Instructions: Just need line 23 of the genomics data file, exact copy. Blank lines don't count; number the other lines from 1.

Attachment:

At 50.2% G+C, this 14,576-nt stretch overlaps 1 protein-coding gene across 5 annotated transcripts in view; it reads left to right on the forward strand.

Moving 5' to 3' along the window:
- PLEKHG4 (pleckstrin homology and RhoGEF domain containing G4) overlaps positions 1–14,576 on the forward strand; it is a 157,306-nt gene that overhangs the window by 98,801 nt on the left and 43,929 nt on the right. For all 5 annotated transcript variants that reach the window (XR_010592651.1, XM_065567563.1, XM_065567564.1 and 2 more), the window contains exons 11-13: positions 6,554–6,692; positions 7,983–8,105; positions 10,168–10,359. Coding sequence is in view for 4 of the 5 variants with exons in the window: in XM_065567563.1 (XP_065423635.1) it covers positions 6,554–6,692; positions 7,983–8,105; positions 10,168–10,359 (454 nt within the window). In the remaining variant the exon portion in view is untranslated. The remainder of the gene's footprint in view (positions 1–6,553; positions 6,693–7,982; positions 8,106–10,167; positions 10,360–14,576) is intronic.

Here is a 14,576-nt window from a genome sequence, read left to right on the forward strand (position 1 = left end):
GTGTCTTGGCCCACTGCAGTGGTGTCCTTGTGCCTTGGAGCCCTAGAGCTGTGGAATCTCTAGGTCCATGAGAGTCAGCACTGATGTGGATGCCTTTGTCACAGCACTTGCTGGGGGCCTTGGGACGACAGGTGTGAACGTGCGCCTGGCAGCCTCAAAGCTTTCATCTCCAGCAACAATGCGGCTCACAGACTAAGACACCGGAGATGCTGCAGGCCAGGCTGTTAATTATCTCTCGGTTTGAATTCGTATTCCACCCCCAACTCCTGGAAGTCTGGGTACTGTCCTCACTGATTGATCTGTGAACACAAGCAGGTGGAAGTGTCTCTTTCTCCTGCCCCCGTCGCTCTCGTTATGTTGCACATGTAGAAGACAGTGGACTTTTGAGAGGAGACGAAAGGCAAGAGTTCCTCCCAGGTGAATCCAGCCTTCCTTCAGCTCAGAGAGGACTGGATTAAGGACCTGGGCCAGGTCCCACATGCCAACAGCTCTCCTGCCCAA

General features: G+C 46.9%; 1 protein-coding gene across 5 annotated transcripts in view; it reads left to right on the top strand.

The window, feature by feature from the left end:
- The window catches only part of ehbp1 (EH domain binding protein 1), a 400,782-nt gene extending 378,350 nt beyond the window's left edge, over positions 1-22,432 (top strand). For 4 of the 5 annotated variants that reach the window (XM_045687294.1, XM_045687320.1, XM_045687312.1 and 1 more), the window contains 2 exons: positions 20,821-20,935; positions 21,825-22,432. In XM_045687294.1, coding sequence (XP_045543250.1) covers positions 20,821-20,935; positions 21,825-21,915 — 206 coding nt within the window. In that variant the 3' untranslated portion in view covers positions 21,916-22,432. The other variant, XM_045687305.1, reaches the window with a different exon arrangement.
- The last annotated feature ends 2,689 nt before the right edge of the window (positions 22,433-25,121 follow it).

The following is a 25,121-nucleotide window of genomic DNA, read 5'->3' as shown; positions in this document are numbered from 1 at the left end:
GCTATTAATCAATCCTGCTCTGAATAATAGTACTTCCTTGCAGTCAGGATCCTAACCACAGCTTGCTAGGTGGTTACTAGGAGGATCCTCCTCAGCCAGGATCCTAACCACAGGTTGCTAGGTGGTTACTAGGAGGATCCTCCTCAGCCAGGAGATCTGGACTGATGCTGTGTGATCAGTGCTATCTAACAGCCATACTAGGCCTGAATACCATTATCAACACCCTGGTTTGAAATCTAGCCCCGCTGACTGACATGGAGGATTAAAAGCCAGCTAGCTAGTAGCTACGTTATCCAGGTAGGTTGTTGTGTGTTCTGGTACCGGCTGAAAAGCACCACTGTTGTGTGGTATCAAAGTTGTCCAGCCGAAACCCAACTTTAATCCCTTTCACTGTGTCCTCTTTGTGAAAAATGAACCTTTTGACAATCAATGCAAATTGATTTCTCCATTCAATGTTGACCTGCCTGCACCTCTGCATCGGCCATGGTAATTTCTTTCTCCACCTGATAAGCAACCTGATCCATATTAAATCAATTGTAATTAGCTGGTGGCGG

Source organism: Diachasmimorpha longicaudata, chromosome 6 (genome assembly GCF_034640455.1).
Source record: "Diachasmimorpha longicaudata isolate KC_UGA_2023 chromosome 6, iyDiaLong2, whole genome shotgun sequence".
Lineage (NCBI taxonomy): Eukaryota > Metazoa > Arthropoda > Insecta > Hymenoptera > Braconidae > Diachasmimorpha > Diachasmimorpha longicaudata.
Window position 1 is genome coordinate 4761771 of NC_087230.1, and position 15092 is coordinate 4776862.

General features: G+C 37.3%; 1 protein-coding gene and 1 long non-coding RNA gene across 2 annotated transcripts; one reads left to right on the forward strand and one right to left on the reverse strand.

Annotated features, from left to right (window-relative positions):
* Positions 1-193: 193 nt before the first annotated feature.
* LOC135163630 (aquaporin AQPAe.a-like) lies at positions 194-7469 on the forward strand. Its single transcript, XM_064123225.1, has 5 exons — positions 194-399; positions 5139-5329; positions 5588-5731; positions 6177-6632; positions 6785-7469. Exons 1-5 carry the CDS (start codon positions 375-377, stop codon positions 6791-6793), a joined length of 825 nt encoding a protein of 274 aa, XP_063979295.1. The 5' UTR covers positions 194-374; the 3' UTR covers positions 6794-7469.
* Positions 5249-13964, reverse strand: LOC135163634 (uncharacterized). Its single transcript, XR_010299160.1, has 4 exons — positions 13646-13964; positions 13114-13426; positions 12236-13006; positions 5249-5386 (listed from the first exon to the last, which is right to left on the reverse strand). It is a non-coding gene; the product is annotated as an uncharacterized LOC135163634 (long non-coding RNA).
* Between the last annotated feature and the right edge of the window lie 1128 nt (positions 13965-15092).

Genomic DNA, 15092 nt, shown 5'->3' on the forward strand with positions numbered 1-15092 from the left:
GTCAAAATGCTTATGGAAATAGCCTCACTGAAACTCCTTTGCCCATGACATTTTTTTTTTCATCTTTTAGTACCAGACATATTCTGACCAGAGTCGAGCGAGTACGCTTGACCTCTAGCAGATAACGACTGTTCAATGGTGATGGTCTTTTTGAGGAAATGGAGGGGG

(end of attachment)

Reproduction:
GTCAAAATGCTTATGGAAATAGCCTCACTGAAACTCCTTTGCCCATGACATTTTTTTTTTCATCTTTTAGTACCAGACATATTCTGACCAGAGTCGAGCGAGTACGCTTGACCTCTAGCAGATAACGACTGTTCAATGGTGATGGTCTTTTTGAGGAAATGGAGGGGG